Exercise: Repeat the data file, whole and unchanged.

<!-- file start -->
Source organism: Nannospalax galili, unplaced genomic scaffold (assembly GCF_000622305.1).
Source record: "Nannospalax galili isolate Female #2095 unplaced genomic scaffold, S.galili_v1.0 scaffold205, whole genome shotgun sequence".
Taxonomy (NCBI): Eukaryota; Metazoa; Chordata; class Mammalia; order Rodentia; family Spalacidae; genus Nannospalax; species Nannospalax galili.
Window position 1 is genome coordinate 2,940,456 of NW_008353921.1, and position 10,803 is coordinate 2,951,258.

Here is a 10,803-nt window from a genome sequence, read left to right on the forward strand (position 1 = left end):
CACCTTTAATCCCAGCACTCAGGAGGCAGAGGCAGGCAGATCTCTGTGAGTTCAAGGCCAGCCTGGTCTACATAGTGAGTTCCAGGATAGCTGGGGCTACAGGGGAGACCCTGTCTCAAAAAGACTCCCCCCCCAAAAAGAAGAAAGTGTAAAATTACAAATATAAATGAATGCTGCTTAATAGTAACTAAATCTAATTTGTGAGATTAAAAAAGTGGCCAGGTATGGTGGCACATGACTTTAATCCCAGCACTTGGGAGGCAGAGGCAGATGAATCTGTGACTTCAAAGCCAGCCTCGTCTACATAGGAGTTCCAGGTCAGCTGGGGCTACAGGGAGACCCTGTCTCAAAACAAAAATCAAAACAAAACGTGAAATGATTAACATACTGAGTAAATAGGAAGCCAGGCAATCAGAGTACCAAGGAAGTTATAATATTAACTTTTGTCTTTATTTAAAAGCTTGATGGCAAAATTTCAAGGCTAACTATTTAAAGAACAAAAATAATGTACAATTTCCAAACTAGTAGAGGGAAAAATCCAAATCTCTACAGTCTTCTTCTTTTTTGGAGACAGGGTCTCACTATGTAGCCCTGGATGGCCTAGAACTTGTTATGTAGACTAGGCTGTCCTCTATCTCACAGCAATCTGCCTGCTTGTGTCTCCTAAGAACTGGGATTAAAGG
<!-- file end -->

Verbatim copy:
Source organism: Nannospalax galili, unplaced genomic scaffold (assembly GCF_000622305.1).
Source record: "Nannospalax galili isolate Female #2095 unplaced genomic scaffold, S.galili_v1.0 scaffold205, whole genome shotgun sequence".
Taxonomy (NCBI): Eukaryota; Metazoa; Chordata; class Mammalia; order Rodentia; family Spalacidae; genus Nannospalax; species Nannospalax galili.
Window position 1 is genome coordinate 2,940,456 of NW_008353921.1, and position 10,803 is coordinate 2,951,258.

Here is a 10,803-nt window from a genome sequence, read left to right on the forward strand (position 1 = left end):
CACCTTTAATCCCAGCACTCAGGAGGCAGAGGCAGGCAGATCTCTGTGAGTTCAAGGCCAGCCTGGTCTACATAGTGAGTTCCAGGATAGCTGGGGCTACAGGGGAGACCCTGTCTCAAAAAGACTCCCCCCCCAAAAAGAAGAAAGTGTAAAATTACAAATATAAATGAATGCTGCTTAATAGTAACTAAATCTAATTTGTGAGATTAAAAAAGTGGCCAGGTATGGTGGCACATGACTTTAATCCCAGCACTTGGGAGGCAGAGGCAGATGAATCTGTGACTTCAAAGCCAGCCTCGTCTACATAGGAGTTCCAGGTCAGCTGGGGCTACAGGGAGACCCTGTCTCAAAACAAAAATCAAAACAAAACGTGAAATGATTAACATACTGAGTAAATAGGAAGCCAGGCAATCAGAGTACCAAGGAAGTTATAATATTAACTTTTGTCTTTATTTAAAAGCTTGATGGCAAAATTTCAAGGCTAACTATTTAAAGAACAAAAATAATGTACAATTTCCAAACTAGTAGAGGGAAAAATCCAAATCTCTACAGTCTTCTTCTTTTTTGGAGACAGGGTCTCACTATGTAGCCCTGGATGGCCTAGAACTTGTTATGTAGACTAGGCTGTCCTCTATCTCACAGCAATCTGCCTGCTTGTGTCTCCTAAGAACTGGGATTAAAGG